Last week I told you about a pre-earnings announcement on Nike. With the stock trading around $65, we bought calendar spreads at the 62.5, 65, and 67.5 strikes for an average of $.33 each, guessing that if the stock ended up near any one of these strikes, that spread would be worth over a dollar and cover all three spreads. The stock shot up more than 11% after the announcement, and was closest to the 70 strike. The calendar spread at that strike was worth $1.20, so we were right on that score. But we didn’t have any spreads at that strike, and we lost money for the day. In future calls in companies like Nike which have a history of big moves after announcements, we will add extra out-of-the-money calls and/or puts to provide insurance against huge moves of this size.
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Buying a Straddle on Oracle
On Friday, with Oracle (ORCL) trading at $32, I bought an April straddle (both a put and a call) at the 32 strike. The straddle cost me $1.40. The stock will have to move in either direction at least $1.40 for the intrinsic value of my straddle to be at break-even (although it will not have to move that much for the straddle to be able to be sold for a gain as there will always be some extra premium value in the options I own).
Let’s look at how much Oracle has fluctuated each month for the past two years:
Oracle Monthly Price Changes Last Two Years
- Oracle Chart March 25 2013
Only two times in the last two years has Oracle failed to move at least $1.40 in one direction or another in a single month. That means that an at-the-money straddle purchased for $1.40 at the beginning of the month could have been sold for a profit at some point during that month 22 out of 24 times.
Many times, there would have been an opportunity to more than double your money, and while the maximum loss is theoreticlly $1.40 per spread, last week, with a week of remaining life, the 32 at-the-money straddle could have been sold for $.72 which means that if you closed out the spread with a week remaining, the worst you could do would be to recover half your initial investment. (If the stock were at any price higher or lower than $32, the straddle would be worth more than $.72 with a week remaining).
The big challenge with these kinds of spreads is deciding when to sell. One way is to place a limit order when the spread reaches a certain profit level, say 50%, and take that gain whenever it comes. In our example, that would mean placing an order to sell the straddle at $2.10. The above table shows that in more than half the months (13 out of 24), you could have sold the straddle for at least a 50% gain. I like those odds.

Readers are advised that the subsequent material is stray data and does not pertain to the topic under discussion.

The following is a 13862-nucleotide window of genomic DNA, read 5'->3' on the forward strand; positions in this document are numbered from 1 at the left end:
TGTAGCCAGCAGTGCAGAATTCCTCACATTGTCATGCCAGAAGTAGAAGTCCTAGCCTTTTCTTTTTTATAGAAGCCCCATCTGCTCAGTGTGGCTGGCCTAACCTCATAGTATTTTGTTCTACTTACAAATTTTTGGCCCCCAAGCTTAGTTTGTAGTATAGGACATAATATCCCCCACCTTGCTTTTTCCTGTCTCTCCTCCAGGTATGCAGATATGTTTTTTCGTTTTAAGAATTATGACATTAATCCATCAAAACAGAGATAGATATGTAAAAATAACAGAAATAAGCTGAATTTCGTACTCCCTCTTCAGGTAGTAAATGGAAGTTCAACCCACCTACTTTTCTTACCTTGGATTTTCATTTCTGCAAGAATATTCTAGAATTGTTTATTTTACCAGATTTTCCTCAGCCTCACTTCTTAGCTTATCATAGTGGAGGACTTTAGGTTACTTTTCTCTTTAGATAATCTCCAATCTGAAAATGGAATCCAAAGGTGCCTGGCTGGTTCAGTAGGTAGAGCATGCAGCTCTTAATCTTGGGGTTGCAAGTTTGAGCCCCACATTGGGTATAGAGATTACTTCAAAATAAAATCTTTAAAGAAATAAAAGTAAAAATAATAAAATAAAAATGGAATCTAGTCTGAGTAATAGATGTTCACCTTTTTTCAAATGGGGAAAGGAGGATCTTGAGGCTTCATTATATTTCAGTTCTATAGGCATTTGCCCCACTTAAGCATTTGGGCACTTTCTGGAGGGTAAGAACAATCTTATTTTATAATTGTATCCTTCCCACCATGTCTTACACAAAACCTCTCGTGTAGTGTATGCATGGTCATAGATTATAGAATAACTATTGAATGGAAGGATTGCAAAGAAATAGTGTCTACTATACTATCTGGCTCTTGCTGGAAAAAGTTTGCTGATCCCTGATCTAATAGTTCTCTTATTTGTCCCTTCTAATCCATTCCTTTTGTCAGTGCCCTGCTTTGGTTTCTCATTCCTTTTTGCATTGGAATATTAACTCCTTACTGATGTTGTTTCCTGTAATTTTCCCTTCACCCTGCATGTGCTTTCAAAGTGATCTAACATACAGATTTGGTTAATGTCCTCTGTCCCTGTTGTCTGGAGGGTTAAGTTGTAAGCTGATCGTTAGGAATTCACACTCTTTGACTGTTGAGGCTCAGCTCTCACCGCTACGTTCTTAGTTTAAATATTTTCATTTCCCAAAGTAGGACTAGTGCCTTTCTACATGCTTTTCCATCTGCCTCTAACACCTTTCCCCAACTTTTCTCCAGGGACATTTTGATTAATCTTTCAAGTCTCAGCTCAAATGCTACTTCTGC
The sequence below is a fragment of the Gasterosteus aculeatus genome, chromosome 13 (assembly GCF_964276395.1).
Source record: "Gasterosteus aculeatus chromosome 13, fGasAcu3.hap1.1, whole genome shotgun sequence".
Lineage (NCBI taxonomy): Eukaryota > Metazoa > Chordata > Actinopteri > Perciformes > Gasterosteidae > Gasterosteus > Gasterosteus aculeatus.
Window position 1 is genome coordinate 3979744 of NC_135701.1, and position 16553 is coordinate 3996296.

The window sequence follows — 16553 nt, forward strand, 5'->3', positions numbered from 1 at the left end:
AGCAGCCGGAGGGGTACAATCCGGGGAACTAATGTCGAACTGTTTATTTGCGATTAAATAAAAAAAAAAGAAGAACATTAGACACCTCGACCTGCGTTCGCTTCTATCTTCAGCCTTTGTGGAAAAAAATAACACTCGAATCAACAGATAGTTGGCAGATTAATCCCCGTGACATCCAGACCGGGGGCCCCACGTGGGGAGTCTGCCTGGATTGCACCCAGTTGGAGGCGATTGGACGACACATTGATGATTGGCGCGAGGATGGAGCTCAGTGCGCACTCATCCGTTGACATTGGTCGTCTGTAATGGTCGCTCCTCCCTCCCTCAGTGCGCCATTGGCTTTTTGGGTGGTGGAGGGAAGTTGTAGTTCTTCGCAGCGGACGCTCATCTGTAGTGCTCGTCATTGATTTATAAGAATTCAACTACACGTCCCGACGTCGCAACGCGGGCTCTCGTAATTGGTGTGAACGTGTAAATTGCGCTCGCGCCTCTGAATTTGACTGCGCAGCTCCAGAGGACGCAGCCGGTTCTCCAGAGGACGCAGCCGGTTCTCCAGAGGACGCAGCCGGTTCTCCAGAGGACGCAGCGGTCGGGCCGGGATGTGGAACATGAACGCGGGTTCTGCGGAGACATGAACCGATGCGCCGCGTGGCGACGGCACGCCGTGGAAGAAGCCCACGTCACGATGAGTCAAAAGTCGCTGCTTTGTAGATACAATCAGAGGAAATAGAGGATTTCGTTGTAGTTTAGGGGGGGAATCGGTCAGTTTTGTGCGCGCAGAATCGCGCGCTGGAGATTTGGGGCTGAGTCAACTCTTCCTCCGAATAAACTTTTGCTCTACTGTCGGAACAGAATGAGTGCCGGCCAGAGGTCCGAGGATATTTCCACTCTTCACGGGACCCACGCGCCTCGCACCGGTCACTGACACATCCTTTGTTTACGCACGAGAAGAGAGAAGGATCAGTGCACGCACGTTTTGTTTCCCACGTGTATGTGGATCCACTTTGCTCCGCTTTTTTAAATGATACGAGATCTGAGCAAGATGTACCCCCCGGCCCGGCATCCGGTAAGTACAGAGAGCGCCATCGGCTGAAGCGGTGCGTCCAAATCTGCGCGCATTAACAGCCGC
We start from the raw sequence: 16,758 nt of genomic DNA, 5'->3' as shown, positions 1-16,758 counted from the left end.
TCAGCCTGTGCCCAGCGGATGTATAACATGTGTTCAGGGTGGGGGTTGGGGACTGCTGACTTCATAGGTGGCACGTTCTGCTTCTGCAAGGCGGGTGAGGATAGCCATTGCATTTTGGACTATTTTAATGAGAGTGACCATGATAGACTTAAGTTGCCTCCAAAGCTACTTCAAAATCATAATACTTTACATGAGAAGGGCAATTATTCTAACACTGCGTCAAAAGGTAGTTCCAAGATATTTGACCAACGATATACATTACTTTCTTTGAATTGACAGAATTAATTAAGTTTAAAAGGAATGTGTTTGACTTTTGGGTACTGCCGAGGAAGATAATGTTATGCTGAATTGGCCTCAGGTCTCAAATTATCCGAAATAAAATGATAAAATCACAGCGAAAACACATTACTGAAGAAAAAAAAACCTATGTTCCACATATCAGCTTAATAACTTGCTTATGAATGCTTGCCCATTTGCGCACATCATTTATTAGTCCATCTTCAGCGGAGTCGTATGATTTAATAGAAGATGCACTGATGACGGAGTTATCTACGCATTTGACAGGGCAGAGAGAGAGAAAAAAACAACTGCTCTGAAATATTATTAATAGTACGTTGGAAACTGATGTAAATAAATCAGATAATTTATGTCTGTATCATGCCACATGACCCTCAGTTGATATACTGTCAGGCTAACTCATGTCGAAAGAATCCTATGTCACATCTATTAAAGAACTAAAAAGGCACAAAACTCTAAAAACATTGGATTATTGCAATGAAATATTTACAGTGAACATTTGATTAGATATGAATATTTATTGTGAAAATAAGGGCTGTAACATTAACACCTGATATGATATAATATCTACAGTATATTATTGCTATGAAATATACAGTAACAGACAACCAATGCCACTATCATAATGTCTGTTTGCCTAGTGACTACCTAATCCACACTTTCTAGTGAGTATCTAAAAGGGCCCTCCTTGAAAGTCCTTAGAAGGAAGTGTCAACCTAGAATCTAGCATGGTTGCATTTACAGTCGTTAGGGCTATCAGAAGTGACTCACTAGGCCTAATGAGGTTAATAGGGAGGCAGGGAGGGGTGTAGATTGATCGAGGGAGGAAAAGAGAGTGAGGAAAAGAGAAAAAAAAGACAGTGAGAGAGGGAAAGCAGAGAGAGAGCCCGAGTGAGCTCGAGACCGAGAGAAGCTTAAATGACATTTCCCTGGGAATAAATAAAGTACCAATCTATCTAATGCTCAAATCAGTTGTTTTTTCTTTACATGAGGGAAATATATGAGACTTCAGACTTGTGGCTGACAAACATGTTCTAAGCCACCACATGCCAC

The stock does not have to fluctuate the full $2.10 in order for the straddle to be sold at that price. As long as there is time remaining in the options you hold, they will be worth more than the intrinsic value. The $2.10 price might be hit if the stock only fluctuates $1.80 or so if it does it early in month.
Another way of selling the spread is to place limit orders at slightly more than what you paid for the straddle if either the put or call reaches that price. You might place a limit order to sell the puts at $1.43 and another order to sell the calls if they reach $1.43. In either case, you get all your money back (plus the commission) and you have either puts or calls remaining that might be worth a great deal if the stock reverses itself and moves in the opposite direction. The stock might have to move only about $1.20 in either direction for one of these trades to execute.
We typically place orders to sell half of our original spreads if either the puts or calls can be sold for the original cost of the straddle. That way we get half our money back (almost assuming that we will not lose money for the month) and if the stock continues in the direction it has started, a huge gain might be made on those remaining options, and if the stock reverses, you have twice as many of the other options that might grow in value.
Most of our investments at Terry’s Tips involves selling premium and waiting over time for decay to set in, all the time hoping that the stock does not fluctuate too much (as that hurts calendar spreads). It is fun to have at least one investment play that does best if the market does fluctuate, and the more the better. Buying a straddle on Oracle gives us that opportunity, and the history of the stock’s fluctuations shows that it is a pretty good bet.